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Open Access Highly Accessed Research article

Clinical examination, MRI and arthroscopy in meniscal and ligamentous knee Injuries – a prospective study

TR Madhusudhan1*, TM Kumar2, SS Bastawrous3 and A Sinha3

Author Affiliations

1 Registrar, Department of Orthopaedics, Glan Clwyd Hospital, Bodelwyddan, North Wales, LL18 5UJ, UK

2 Associate specialist, Department of Orthopaedics, Glan Clwyd Hospital, Bodelwyddan, North Wales, LL18 5UJ, UK

3 Consultant orthopaedic surgeons, Department of Orthopaedics, Glan Clwyd Hospital, Bodelwyddan, North Wales, LL18 5UJ, UK

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Journal of Orthopaedic Surgery and Research 2008, 3:19  doi:10.1186/1749-799X-3-19

Published: 19 May 2008

Abstract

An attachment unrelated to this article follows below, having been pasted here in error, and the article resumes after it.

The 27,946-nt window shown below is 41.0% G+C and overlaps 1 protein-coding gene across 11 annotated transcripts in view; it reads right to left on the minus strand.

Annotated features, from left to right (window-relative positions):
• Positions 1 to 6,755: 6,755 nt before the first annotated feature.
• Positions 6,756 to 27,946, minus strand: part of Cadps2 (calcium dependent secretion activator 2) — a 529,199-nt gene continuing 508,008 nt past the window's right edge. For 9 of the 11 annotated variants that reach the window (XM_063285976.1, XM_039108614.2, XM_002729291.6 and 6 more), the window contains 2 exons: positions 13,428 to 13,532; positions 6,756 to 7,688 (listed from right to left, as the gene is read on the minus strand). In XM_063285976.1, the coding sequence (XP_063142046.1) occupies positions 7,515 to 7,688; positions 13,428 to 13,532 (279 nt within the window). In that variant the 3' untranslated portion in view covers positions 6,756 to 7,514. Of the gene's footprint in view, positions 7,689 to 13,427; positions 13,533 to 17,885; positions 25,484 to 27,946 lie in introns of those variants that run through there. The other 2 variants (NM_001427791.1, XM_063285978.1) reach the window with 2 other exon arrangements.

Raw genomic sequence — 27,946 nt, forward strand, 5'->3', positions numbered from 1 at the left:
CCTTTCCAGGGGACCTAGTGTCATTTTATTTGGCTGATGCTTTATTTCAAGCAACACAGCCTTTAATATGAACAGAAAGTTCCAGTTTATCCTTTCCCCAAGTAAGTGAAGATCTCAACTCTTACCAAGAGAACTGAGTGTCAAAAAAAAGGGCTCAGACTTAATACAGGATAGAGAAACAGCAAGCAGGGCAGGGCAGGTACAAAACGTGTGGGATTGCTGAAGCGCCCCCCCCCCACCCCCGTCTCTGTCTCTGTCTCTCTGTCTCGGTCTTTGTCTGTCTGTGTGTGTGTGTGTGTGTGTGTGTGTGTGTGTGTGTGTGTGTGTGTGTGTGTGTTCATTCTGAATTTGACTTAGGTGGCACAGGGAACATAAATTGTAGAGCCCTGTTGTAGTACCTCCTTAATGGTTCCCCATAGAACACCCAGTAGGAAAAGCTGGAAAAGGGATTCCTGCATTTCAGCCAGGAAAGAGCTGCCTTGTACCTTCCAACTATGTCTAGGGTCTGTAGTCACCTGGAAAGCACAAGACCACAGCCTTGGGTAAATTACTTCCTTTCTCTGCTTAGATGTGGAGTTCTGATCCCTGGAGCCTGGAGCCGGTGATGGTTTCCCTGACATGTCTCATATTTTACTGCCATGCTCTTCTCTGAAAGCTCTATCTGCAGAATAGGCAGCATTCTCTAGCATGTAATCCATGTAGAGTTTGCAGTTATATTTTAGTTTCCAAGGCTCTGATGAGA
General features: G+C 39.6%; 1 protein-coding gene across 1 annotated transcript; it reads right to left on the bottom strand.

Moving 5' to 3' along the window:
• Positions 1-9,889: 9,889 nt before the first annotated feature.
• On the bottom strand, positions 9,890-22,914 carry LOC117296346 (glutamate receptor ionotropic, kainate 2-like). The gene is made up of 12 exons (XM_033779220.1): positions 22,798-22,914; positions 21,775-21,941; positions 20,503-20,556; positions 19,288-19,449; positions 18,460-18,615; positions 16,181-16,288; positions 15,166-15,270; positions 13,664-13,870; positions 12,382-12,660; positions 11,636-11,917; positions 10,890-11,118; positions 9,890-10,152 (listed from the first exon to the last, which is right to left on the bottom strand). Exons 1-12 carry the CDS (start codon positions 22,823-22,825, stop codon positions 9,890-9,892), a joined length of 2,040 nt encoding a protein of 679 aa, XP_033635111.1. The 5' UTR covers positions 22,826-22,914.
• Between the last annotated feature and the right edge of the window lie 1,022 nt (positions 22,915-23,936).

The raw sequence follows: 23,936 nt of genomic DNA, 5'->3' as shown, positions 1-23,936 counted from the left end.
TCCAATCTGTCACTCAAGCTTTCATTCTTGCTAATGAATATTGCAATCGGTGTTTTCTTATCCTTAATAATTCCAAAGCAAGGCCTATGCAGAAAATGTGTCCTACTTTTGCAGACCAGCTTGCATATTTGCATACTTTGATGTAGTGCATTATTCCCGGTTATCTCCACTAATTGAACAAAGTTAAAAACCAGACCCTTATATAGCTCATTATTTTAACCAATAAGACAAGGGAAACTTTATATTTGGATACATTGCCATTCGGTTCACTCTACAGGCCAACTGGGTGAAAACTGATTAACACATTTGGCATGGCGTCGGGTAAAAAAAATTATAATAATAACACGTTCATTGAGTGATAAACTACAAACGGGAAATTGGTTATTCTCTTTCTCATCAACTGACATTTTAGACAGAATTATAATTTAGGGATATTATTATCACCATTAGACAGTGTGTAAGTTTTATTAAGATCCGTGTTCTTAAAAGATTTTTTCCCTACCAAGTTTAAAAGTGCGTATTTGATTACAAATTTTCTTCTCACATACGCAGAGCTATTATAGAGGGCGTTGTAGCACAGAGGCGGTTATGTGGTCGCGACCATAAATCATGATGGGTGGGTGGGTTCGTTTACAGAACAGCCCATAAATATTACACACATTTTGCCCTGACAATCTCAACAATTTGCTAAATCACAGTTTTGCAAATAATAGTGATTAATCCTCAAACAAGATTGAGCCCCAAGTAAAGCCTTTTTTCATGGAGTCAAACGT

Data from 565 knee arthroscopies performed by two experienced knee surgeons between 2002 and 2005 for degenerative joint disorders, ligament injuries, loose body removals, lateral release of the patellar retinaculum, plica division, and adhesiolysis was prospectively collected. A subset of 109 patients from the above group who sequentially had clinical examination, MRI and arthroscopy for suspected meniscal and ligament injuries were considered for the present study and the data was reviewed. Patients with previous menisectomies, knee ligament repairs or reconstructions and knee arthroscopies were excluded from the study. Patients were categorised into three groups on objective clinical assessment: Those who were positive for either meniscal or cruciate ligament injury [group 1]; both meniscal and cruciate ligament injury [group 2] and those with highly suggestive symptoms and with negative clinical signs [group 3]. MRI was requested for confirmation of diagnosis and for additional information in all these patients. Two experienced radiologists reported MRI films. Clinical and MRI findings were compared with Arthroscopy as the gold standard. A thorough clinical examination performed by a skilled examiner more accurately correlated at Arthroscopy. MRI added no information in group 1 patients, valuable information in group 2 and was equivocal in group 3 patients. A negative MRI did not prevent an arthroscopy. In this study, specificity, positive and negative predictive values were more favourable for clinical examination though MRI was more sensitive for meniscal injuries. The use of MRI as a supplemental tool in the management of meniscal and ligament injuries should be highly individualised by an experienced surgeon.